Just to the north and east of the State Capitol is a nearly hidden gem of history: the Minnesota Transportation Museum's Jackson Street Roundhouse.

Built 117 years ago by railroad baron James J. Hill, the roundhouse was the hub of Hill's Great Northern Railroad empire, where locomotives were stored and repaired. Now, it's home to the Minnesota Transportation Museum, which bought the roundhouse in 1986 and opened a museum there in 1999. If you close your eyes, you can hear the clanging of tools and the voices of workers of long ago.

Now, you can see volunteers refurbishing a passenger car or engine in one of its bays — or browse exhibits of railroad history. The museum is open to the public on Wednesdays and Saturdays.

Eye On St. Paul, a history and railroad geek, visited with Josh Hoaby, the museum's executive director for the past eight months, to talk about its work to keep alive Minnesota's transportation past.

This interview was edited for length.

Q: This place smells wonderfully old. Tell me about this building.

A: This particular building has been here for over 100 years. It was a functioning roundhouse in the early 1900s. After World War II, it became a bulk mail facility for the post office. They filled in all the tracks, and it was just concrete everywhere. And then in the early '90s, it was bought and then the tracks were put back in.

Q: Tell me about the transportation museum.

A: We have two arms. We have the museum here, which is an 80,000 square foot facility. Bay D is the main part of the museum, but we have other bays where we work on diesel locomotives and the passenger cars and do all the maintenance. We're one of the only roundhouses in the country that's functional and open to the public.

Q: What is a roundhouse?

A: We have a turntable out back so we can pull passenger cars or locomotives onto that, spin it around and put them into the bay where we do the work. For the other part of our operation, we run a passenger train from Osceola, Wis., to Marine on St. Croix, and that generates the bulk of our revenue. And we did get some state funding this year to bring the Justus Ramsey House onto our property. We should be breaking ground shortly.

Q: What is the connection of the Justus Ramsey House to transportation?

A: Pullman porters, as well as other African American railway workers, lived in that house. We're lucky that we have a spot for it and that it ties in so well to what we're doing.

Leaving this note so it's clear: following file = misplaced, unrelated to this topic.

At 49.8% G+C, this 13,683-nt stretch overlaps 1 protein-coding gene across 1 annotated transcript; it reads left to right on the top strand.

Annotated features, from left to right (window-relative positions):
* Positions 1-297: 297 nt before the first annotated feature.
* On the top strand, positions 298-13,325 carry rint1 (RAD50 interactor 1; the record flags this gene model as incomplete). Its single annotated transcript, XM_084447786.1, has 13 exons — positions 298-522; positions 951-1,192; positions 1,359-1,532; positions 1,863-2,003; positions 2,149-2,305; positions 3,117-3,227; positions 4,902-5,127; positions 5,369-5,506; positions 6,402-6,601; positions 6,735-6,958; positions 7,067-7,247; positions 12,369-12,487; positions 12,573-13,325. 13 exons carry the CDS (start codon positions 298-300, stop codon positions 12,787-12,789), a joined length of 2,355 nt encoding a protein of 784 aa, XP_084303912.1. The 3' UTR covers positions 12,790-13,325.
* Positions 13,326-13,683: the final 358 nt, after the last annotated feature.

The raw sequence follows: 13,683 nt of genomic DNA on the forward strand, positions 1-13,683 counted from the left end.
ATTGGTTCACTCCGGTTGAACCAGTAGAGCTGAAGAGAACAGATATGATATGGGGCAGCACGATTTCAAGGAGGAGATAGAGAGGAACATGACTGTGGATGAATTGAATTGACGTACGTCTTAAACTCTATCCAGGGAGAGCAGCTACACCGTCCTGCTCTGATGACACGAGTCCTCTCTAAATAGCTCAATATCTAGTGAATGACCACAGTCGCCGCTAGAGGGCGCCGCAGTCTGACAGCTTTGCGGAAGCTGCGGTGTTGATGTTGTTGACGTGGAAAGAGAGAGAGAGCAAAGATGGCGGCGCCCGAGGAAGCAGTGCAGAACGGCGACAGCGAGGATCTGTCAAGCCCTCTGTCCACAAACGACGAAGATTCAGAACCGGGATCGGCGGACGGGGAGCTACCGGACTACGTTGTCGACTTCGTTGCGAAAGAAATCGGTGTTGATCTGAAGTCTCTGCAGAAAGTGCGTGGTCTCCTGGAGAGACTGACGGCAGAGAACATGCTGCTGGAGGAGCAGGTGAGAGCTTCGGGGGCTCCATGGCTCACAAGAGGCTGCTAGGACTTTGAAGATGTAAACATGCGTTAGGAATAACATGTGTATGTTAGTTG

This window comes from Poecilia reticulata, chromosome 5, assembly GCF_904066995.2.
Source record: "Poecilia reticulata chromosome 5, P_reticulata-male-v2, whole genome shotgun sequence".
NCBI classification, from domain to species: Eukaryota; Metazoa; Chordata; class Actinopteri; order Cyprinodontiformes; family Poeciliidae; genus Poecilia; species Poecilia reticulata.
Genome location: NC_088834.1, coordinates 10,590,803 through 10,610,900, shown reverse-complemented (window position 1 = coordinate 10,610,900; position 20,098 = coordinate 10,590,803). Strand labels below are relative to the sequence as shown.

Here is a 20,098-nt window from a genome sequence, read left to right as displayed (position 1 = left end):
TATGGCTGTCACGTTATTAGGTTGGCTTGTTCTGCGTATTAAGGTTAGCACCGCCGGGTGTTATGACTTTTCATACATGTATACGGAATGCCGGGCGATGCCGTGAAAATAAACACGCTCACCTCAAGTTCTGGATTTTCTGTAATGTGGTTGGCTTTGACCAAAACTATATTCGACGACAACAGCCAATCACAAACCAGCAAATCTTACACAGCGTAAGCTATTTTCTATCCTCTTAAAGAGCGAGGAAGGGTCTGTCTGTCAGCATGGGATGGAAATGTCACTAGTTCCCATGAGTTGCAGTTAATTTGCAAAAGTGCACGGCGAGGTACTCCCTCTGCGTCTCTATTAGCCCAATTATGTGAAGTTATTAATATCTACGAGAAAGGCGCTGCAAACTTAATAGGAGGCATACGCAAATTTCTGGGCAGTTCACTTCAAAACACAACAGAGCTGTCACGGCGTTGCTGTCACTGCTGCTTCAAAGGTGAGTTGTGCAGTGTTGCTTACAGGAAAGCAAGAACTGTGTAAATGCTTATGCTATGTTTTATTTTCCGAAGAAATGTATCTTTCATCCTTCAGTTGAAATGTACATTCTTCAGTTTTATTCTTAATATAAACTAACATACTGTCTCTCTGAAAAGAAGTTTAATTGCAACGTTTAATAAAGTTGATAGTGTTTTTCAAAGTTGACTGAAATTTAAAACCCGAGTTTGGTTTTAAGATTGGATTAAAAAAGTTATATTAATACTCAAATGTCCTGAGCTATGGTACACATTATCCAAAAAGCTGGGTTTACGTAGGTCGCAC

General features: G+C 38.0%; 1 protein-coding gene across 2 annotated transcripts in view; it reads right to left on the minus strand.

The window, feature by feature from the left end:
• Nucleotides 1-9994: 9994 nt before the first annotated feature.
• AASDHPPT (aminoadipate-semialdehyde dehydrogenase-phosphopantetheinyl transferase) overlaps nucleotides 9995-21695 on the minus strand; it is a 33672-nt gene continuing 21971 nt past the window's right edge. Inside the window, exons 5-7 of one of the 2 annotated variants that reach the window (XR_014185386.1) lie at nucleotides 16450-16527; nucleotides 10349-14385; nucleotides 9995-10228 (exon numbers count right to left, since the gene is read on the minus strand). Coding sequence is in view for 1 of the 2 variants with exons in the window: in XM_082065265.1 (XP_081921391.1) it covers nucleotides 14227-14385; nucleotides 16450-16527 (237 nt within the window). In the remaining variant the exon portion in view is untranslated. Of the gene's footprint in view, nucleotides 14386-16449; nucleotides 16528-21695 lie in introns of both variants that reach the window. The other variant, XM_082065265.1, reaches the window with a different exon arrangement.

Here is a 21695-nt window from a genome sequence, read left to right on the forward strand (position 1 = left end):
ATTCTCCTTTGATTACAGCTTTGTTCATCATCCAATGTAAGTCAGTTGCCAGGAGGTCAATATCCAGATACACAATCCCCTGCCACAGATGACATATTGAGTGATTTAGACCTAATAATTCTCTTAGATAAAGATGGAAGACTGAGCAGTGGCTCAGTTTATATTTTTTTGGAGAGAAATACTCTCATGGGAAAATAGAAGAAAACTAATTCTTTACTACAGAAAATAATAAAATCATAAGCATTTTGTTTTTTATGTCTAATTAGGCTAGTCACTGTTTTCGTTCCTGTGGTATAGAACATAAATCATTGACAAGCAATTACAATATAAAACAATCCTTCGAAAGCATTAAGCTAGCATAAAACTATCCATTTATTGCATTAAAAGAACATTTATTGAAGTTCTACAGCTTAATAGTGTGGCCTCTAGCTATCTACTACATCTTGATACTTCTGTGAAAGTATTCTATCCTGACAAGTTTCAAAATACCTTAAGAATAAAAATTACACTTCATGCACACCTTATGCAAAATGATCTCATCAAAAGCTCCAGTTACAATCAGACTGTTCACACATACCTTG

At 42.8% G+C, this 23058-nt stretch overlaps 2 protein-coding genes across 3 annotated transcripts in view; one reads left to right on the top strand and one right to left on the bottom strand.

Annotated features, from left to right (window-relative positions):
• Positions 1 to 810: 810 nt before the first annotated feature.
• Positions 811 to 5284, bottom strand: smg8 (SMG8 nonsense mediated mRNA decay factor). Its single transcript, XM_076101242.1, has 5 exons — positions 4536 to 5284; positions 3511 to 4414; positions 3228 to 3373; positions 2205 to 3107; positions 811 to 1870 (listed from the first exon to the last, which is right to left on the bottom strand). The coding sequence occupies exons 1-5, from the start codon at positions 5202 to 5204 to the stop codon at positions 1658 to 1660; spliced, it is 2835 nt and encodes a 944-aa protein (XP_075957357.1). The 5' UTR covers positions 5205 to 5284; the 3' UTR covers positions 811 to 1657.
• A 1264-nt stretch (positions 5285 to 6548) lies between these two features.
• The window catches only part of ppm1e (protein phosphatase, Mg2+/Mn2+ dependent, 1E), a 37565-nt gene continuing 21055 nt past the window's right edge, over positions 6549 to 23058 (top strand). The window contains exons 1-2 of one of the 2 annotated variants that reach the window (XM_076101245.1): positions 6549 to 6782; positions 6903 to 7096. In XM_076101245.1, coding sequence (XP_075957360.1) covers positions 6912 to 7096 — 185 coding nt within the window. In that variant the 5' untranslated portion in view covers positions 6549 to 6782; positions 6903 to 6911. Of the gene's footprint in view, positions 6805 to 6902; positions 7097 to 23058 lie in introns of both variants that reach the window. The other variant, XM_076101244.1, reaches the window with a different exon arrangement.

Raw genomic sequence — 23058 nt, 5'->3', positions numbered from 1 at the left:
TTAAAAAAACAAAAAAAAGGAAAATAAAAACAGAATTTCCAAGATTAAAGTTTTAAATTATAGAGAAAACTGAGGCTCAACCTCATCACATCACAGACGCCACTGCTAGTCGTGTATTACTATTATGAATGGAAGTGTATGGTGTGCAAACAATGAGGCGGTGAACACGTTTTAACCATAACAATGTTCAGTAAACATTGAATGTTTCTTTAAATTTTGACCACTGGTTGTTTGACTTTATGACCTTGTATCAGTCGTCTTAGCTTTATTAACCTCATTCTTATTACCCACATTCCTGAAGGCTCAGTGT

Q: Why are people so fascinated with trains?

A: I think it's a mix of the nostalgia and just how massive, physically, trains are. I don't think people realize until they get to walk through them, or walk next to them, just how big these things are.

Q: Amtrak just added the Borealis line for a second daily train to Chicago. Will train travel become more than it is right now?

A: I hope so. It's a really great way for larger groups or families to travel together and kind of have that road trip experience without having to take your own car. Our hope is eventually to get some of our cars on the Borealis as well — some of our Presidential Coaches and some of our nicer first-class coaches. A group or a part of your family could rent out the entire car and it would hook on to the Borealis and go to Chicago and back.

Q: How do you get a new generation interested in trains?

A: We're attempting to create an environment where the next generation can get their hands on the trains themselves and learn to love them as past generations have. We're working to create projects and volunteer opportunities that people can come and experience trains for the first time. But the big thing is the train ride that we do in the summer and fall. That really hooks people.

Q: When is the train operating and what does it cost?

A: Train rides run Saturdays and Sundays from Memorial Day to MEA weekend, so a little before Halloween. Train rides are anywhere from $25 to $80, depending on what kind of ride you want to do. We have general excursions. We also have wine- and beer-tasting trains. We have pizza trains. We have ice cream trains. We're doing a Christmas in July train, where Santa is going to be on the train.

Q: How did you get involved in this?

A: I didn't consider myself a massive train guy until I got here. I was brought in to help grow the museum and the train ride. I was executive director at a church. I was really good at working with volunteers, teally good at raising funds and really good at helping everybody see that moving in the same direction is beneficial.

Q: What exhibits do visitors gush about?

A: The 328 steam engine. It used to run in Stillwater and it's in our museum now. We have a postal car that used to run mail on the railroad. It's actually on our fleet in Osceola right now. You can walk through it while the train's running and it's got all these old letters. That's my favorite car.